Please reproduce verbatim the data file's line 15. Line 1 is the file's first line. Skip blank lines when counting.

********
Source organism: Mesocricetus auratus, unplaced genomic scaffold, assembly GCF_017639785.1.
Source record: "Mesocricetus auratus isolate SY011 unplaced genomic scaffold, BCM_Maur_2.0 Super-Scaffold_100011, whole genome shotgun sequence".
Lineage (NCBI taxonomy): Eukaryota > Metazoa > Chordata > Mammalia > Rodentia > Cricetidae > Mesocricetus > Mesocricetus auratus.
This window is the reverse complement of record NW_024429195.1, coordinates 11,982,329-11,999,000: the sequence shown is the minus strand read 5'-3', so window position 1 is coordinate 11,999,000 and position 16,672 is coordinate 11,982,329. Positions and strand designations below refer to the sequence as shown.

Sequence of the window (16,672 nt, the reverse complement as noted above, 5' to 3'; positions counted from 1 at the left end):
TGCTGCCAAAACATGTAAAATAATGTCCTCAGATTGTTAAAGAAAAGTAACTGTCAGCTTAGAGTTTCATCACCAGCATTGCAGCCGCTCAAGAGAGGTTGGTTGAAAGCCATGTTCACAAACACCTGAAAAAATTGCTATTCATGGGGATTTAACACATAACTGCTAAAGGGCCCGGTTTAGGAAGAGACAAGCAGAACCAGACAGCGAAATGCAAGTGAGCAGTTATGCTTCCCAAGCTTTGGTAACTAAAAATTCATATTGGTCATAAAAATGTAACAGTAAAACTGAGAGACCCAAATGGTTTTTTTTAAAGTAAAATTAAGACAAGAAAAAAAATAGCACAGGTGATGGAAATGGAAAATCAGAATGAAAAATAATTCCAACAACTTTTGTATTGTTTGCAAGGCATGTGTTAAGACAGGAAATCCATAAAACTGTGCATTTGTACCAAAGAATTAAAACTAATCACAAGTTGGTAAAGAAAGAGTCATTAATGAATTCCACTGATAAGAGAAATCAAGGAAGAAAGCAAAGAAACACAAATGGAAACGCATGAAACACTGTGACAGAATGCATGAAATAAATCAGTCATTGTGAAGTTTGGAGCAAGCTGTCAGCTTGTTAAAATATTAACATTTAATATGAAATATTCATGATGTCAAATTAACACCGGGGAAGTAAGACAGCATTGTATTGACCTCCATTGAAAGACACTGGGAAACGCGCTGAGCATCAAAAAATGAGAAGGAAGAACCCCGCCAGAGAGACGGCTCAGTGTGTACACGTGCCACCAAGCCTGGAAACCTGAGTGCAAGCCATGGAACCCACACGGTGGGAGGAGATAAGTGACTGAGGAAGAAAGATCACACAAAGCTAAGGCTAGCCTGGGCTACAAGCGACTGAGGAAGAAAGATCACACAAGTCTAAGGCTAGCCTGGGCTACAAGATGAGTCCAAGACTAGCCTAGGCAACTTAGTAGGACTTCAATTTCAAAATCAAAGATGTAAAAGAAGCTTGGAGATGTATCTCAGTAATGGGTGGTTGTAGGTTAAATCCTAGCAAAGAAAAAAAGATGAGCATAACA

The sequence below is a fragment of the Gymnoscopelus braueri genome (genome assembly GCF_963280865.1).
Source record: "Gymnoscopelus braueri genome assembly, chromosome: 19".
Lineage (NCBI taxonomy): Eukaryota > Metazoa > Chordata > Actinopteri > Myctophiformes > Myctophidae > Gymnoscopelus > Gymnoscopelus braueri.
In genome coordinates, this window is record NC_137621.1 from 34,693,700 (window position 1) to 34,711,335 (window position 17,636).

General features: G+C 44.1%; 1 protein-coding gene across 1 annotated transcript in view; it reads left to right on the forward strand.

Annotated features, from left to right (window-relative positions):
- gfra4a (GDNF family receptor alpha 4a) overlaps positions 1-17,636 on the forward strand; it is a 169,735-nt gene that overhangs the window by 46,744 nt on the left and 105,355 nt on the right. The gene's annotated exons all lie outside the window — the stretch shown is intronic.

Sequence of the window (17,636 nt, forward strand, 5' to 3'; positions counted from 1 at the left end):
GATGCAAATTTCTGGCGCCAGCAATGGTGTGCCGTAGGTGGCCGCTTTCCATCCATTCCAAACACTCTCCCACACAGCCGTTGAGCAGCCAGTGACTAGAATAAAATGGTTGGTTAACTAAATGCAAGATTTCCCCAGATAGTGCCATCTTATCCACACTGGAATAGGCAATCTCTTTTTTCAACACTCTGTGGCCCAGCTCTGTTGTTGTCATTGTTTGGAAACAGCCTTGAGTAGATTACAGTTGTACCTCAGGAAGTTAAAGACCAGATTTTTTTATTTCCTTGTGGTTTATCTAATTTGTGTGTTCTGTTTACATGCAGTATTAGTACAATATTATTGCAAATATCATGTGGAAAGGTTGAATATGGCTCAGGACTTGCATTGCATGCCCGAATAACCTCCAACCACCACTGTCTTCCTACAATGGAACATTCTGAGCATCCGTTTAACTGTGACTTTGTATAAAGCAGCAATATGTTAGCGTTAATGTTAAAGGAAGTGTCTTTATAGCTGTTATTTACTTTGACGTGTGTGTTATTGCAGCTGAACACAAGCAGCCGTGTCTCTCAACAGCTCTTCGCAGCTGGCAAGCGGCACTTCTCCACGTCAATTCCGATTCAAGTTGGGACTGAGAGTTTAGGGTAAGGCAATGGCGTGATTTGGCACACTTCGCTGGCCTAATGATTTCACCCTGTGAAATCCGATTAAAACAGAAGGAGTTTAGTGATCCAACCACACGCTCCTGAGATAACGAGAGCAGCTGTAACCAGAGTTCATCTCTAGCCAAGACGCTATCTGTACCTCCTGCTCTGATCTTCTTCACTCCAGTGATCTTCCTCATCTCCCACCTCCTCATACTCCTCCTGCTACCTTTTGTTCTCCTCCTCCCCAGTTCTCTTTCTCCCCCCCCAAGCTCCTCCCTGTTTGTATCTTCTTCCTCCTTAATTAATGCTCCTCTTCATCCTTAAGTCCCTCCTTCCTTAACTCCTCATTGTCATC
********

GATGCAAATTTCTGGCGCCAGCAATGGTGTGCCGTAGGTGGCCGCTTTCCATCCATTCCAAACACTCTCCCACACAGCCGTTGAGCAGCCAGTGACTAGAATAAAATGGTTGGTTAACTAAATGCAAGATTTCCCCAGATAGTGCCATCTTATCCACACTGGAATAGGCAATCTCTTTTTTCAACACTCTGTGGCCCAGCTCTGTTGTTGTCATTGTTTGGAAACAGCCTTGAGTAGATTACAGTTGTACCTCAGGAAGTTAAAGACCAGATTTTTTTATTTCCTTGTGGTTTATCTAATTTGTGTGTTCTGTTTACATGCAGTATTAGTACAATATTATTGCAAATATCATGTGGAAAGGTTGAATATGGCTCAGGACTTGCATTGCATGCCCGAATAACCTCCAACCACCACTGTCTTCCTACAATGGAACATTCTGAGCATCCGTTTAACTGTGACTTTGTATAAAGCAGCAATATGTTAGCGTTAATGTTAAAGGAAGTGTCTTTATAGCTGTTATTTACTTTGACGTGTGTGTTATTGCAGCTGAACACAAGCAGCCGTGTCTCTCAACAGCTCTTCGCAGCTGGCAAGCGGCACTTCTCCACGTCAATTCCGATTCAAGTTGGGACTGAGAGTTTAGGGTAAGGCAATGGCGTGATTTGGCACACTTCGCTGGCCTAATGATTTCACCCTGTGAAATCCGATTAAAACAGAAGGAGTTTAGTGATCCAACCACACGCTCCTGAGATAACGAGAGCAGCTGTAACCAGAGTTCATCTCTAGCCAAGACGCTATCTGTACCTCCTGCTCTGATCTTCTTCACTCCAGTGATCTTCCTCATCTCCCACCTCCTCATACTCCTCCTGCTACCTTTTGTTCTCCTCCTCCCCAGTTCTCTTTCTCCCCCCCCAAGCTCCTCCCTGTTTGTATCTTCTTCCTCCTTAATTAATGCTCCTCTTCATCCTTAAGTCCCTCCTTCCTTAACTCCTCATTGTCATC